3. Some landlords charge a retainer, eg, half rent for unoccupied periods such as during the summer months. This increases overall income during the year.
  4. Student housing generally offers a higher income than a property let to an individual, couple or family, particularly if one or more of the reception rooms are let as bedrooms.
  5. Many student rents will be partly funded by student loans and/or parent top-ups so there is less chance of the rent not being paid to the landlord. A parent of each student should act as guarantor for each individual student to ensure that rent will be paid.

Disadvantage of letting to students include:

  1. Most student houses will need furniture and furnishings including beds, wardrobes, desks, chairs, table, sofa, carpets and curtains.  This will need to have appropriate fire resistance.
  2. Many student houses will need electrical items such as cooker, washing machine, dryer, fridge, freezer, microwave, vacuum cleaner, lamps,   These will need to be safe to use and should be checked regularly.
  3. Student houses generally suffer more wear and tear and damage than houses let to working people.
  4. Most student houses will require more thorough cleaning at the end of the tenancy and this may involve additional costs.

Managing a Buy to Let Property

Many privately let properties are let on an Assured  Shorthold Tenancy  Agreement.   Your letting agent or solicitor can advise on the most suitable agreement.   If rooms are let separately, eg, to students, then consider a joint  tenancy agreement.   In some instances a licence may be required  from the Local  Authority.   Visit  https://www.gov.uk/private-renting-tenancy-agreements

Give consideration to any restrictions you might want to place such as non-smokers, no pets, etc.  

Many private landlords choose to employ an agent to manage the property on their behalf instead of managing it themselves.  The agent will  be responsible for advertising, vetting tenants, collecting rent and checking the property at the end of the tenancy.  This frees up the landlord’s time.  It also leaves management of the property in the hands of an agent with experience in dealing with such matters.  Some letting agents may offer different levels of service enabling you to choose the level of service which meets your needs and falls within your budget.

For general information on managing a buy to let property visit  https://www.gov.uk/private-renting

and

http://www.which.co.uk/money/mortgages-and-property/buy-to-let/guides/using-a-letting-agent

Buy to Let Responsibilities

As a landlord you have certain responsibilities.  You must:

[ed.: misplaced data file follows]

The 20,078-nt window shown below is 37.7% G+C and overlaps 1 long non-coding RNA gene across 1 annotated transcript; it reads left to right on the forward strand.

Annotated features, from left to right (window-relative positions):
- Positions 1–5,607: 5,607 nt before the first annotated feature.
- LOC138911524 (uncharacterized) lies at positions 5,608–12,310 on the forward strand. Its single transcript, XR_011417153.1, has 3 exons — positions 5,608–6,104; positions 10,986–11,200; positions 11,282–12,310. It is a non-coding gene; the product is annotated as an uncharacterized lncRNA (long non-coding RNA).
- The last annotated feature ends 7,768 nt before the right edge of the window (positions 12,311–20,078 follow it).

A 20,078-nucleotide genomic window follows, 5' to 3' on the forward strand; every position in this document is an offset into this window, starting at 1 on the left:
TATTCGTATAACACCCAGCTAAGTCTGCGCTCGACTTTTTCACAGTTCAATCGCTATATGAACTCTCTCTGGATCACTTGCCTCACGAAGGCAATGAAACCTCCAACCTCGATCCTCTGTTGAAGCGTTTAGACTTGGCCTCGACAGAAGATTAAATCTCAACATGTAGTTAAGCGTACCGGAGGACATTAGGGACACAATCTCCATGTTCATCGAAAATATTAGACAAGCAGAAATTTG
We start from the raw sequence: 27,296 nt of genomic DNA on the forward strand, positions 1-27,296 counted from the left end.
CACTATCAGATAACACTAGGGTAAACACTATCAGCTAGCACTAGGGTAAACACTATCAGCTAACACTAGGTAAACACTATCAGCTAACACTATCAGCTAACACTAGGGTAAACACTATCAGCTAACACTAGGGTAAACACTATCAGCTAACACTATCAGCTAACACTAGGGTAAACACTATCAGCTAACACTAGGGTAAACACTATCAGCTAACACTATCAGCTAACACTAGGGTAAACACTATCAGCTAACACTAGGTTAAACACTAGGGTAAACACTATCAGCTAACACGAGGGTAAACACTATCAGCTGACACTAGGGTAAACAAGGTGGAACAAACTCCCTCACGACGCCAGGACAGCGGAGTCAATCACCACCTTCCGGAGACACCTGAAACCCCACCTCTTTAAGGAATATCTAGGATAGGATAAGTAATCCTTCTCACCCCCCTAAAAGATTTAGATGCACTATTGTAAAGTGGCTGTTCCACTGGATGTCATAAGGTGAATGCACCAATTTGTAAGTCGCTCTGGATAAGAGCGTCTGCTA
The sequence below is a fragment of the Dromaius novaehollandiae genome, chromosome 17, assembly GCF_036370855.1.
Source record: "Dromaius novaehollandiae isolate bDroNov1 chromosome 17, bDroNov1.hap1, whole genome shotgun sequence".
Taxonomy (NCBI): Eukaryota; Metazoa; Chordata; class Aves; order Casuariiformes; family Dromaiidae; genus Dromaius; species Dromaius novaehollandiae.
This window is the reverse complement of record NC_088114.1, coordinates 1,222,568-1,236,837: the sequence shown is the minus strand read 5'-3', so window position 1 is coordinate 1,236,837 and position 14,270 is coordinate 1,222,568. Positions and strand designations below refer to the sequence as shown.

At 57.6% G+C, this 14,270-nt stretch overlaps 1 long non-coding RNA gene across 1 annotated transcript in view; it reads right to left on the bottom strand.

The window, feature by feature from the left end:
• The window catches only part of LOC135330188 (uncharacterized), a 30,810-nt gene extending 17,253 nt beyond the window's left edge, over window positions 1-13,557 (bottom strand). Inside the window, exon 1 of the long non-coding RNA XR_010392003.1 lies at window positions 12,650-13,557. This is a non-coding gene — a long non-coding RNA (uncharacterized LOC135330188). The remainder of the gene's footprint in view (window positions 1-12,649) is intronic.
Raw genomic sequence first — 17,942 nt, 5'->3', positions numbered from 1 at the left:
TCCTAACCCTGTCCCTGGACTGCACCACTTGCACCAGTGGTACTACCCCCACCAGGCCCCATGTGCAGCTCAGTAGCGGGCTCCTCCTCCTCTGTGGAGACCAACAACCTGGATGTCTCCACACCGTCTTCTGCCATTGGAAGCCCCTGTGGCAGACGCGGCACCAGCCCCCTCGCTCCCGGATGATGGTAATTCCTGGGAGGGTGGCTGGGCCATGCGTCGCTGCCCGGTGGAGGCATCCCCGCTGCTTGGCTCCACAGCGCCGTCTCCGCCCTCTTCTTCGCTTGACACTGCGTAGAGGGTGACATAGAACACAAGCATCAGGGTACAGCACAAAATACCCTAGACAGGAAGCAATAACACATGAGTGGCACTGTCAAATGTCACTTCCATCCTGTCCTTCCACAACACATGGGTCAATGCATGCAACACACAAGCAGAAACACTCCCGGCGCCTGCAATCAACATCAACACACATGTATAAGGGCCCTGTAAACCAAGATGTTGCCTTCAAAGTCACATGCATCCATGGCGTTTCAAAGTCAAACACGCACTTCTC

• Have gas appliances/flues checked every 12 months by a Gas Safe registered engineer.
  • Have the electrical installation checked to make sure it is safe and have any recommended works undertaken before the tenant moves in.
  • If the property is furnished then make sure any furniture (and furnishings if provided) have the appropriate fire resistance.
  • Provide smoke alarms, and in some instances, carbon monoxide detectors.
  • If any appliances are provided, eg, cookers, microwaves, irons, etc, then ensure they are safe to use and have them checked regularly.

You must also hold any deposit from the tenant in an approved deposit scheme.  Visit

https://www.gov.uk/tenancy-deposit-protection/overview

Don’t forget to check that your proposed tenant has a right to rent.   Visit

https://www.gov.uk/government/publications/right-to-rent-document-checks-a-user-guide

For further information visit  https://www.gov.uk/private-renting/your-rights-and-responsibilities 

And finally, remember to arrange buildings insurance.

Insurance of Buy to Let Properties

As landlord, you will be responsible for insuring the building and also any contents which you have provided.  The tenant will be responsible for the insurance of their own belongings.

Inform your insurer that the property is tenanted right from the start to make sure your insurance is valid.   Check whether there are any restrictions on the policy, eg if there is a maximum amount of time the property can be vacant as some insurers  have a time limit.  Check whether the policy gives additional cover, eg, landlords  liability, and, possibly also legal expenses which may be useful if any problems arise with the tenancy.

Financial Issues for Buy to Let Properties

This article deals with choosing and managing a buy to let property.  It does not offer any information on financial issues.  However, in brief, there are a number of financial issues to consider which require investigation and consideration before buying a buy to let property, including:

  • How you plan to finance the property, such as a cash purchase, buy to let mortgage or remortgaging your current property to finance the purchase.
  • Allow for periods when the property might be vacant. It is possible there may be a gap between one tenant moving out and another moving in.  If you have taken out a mortgage this will still have to be paid even during months with no rental income.
  • Check current Stamp Duty for a second home. This often differs from the Stamp Duty on a main residence and varies from time to time.
  • If you choose to sell the property check your liability to Capital Gains Tax.

Generally

If you plan to purchase a buy to let property, whether for working people or students, whether let privately or through an agent, then this will require careful financial planning and full consideration.  In general, buy to let properties should be viewed as a long term investment and can be a successful form of investment if chosen and managed properly.